Monster Hunt: See the trailer for China's biggest domestic movie | EW.com

Movies

See the trailer for Monster Hunt, China's biggest domestic movie

While Hollywood studios look to the Chinese box office as one of the biggest international locations to make a profit on their blockbusters — especially if they underdeliver domestically— the big winner there this summer is an original Chinese film.

Monster Hunt, from Shrek animator Raman Hui, debuted on July 16 and has since become the highest grossing domestic Chinese film, amassing $211 million according to box office reports.

The film, which blends CGI-animated monsters with live-action actors and locales, focuses on a world where humans and monsters live together (though, as the trailer above shows, not in perfect harmony), telling the story of Huba, a monster birthed by a human man.

Monster Hunt has been breaking records in China since its opening weekend, and there are several factors that have helped contribute to its impressive haul. The film’s cast includes many recognizable Chinese film and music stars, and was bolstered by 3D and IMAX showings. And though all of these aspects, as well as the genre-blending nature of the film, may have been big draws for moviegoers, one of the greatest factors contributing to its success may be the lack of competition from Hollywood.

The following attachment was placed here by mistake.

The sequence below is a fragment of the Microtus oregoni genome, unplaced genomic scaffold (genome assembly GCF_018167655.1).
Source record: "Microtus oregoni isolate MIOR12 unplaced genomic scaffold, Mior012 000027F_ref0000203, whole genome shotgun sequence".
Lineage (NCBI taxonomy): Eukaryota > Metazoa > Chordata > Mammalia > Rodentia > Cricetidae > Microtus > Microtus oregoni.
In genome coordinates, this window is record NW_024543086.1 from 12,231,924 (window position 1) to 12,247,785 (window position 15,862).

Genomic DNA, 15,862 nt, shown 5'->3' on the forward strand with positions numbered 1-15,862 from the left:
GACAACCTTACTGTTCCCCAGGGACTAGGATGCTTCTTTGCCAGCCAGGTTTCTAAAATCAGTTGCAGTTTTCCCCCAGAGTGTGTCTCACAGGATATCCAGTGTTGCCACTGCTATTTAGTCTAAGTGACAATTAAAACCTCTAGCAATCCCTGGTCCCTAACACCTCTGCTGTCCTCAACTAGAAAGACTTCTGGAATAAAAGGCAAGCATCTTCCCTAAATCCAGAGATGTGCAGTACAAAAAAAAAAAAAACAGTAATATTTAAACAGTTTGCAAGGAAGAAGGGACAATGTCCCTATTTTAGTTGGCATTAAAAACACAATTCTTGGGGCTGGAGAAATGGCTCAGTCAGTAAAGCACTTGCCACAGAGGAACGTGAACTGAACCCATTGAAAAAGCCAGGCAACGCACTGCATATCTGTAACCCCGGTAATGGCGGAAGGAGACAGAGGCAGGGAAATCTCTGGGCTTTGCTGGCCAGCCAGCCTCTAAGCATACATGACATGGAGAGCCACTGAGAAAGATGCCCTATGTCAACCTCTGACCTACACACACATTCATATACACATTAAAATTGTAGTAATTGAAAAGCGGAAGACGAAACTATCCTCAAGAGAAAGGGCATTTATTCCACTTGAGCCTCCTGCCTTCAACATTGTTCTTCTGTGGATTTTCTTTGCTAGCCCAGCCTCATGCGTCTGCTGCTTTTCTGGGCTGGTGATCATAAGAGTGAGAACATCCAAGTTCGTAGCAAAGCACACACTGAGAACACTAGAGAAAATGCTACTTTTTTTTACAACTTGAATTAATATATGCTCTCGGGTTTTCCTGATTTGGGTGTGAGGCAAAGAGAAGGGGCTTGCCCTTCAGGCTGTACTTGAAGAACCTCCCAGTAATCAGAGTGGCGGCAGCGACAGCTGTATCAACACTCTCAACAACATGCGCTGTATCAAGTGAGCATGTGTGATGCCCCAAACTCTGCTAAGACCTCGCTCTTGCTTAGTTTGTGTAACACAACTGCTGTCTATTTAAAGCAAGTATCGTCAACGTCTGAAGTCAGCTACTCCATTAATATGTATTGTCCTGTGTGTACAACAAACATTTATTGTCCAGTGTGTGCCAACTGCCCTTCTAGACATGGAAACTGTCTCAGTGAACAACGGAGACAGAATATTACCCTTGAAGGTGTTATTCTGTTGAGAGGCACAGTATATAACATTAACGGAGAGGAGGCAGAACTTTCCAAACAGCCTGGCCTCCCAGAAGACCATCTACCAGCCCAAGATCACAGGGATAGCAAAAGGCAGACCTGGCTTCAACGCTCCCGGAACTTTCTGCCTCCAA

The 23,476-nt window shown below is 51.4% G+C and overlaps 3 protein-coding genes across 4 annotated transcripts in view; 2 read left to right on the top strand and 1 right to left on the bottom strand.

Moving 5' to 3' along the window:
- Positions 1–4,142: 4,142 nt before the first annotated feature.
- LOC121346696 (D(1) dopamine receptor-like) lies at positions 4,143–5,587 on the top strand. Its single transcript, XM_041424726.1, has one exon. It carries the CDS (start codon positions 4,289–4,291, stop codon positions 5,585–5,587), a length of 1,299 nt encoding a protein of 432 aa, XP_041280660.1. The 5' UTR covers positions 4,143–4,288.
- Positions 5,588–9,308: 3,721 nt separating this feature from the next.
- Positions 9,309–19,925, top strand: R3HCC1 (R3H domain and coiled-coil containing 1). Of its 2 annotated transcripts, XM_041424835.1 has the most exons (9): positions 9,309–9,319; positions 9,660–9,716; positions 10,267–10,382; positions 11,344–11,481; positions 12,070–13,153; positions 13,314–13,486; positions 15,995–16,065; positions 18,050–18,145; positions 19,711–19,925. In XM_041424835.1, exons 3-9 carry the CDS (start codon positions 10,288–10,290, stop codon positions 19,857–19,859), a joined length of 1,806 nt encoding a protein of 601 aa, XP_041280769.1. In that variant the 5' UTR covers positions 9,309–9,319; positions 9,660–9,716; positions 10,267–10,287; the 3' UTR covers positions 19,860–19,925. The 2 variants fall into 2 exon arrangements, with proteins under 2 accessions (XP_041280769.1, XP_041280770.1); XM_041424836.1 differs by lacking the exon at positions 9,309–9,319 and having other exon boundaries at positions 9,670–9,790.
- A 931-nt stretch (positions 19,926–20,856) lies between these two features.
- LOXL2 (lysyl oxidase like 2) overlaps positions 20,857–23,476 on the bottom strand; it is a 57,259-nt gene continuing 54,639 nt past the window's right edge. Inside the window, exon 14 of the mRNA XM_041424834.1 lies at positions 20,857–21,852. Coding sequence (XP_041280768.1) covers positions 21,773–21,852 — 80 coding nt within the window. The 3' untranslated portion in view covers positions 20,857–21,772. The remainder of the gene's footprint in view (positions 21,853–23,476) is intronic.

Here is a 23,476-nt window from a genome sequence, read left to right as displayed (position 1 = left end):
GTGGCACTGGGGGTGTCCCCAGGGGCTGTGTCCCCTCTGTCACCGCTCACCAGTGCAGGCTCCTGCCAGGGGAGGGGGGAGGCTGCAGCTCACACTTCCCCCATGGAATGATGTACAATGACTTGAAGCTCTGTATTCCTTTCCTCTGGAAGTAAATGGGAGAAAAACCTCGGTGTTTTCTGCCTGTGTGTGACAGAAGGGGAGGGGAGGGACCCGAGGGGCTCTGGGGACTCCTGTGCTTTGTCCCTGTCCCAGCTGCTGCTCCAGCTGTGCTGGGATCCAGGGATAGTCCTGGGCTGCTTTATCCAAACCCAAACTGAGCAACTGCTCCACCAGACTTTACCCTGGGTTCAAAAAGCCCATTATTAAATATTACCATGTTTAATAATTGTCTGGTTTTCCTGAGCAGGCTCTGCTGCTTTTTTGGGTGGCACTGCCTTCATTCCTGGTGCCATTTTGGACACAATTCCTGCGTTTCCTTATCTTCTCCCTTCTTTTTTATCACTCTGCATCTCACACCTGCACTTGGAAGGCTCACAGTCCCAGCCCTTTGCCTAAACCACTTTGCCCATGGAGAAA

China is in the midst of what’s known as a box office blackout period, in which several weeks lapse without American releases. Some of the year’s biggest hits like Jurassic World have already debuted in China, but the blackout period leaves room for locally produced films to shine. And the open field has given Monster Hunt ample space to rule.

Hui is also no stranger to producing beloved animated creations. He worked on the Shrek franchise since its inception, in roles that ranged from an original animator to co-director on Shrek the Third. He’s also had a hand in Dreamworks’ other animated properties like the Shrek spin-off Puss in Boots and the Kung Fu Panda franchise.

Monster Hunt may not be the biggest film in Chinese history – that honor belongs to Furious 7, but the film’s quick rise is a strong sign of the country’s native blockbuster potential. Or at the very least, its love of adorable monsters.


 

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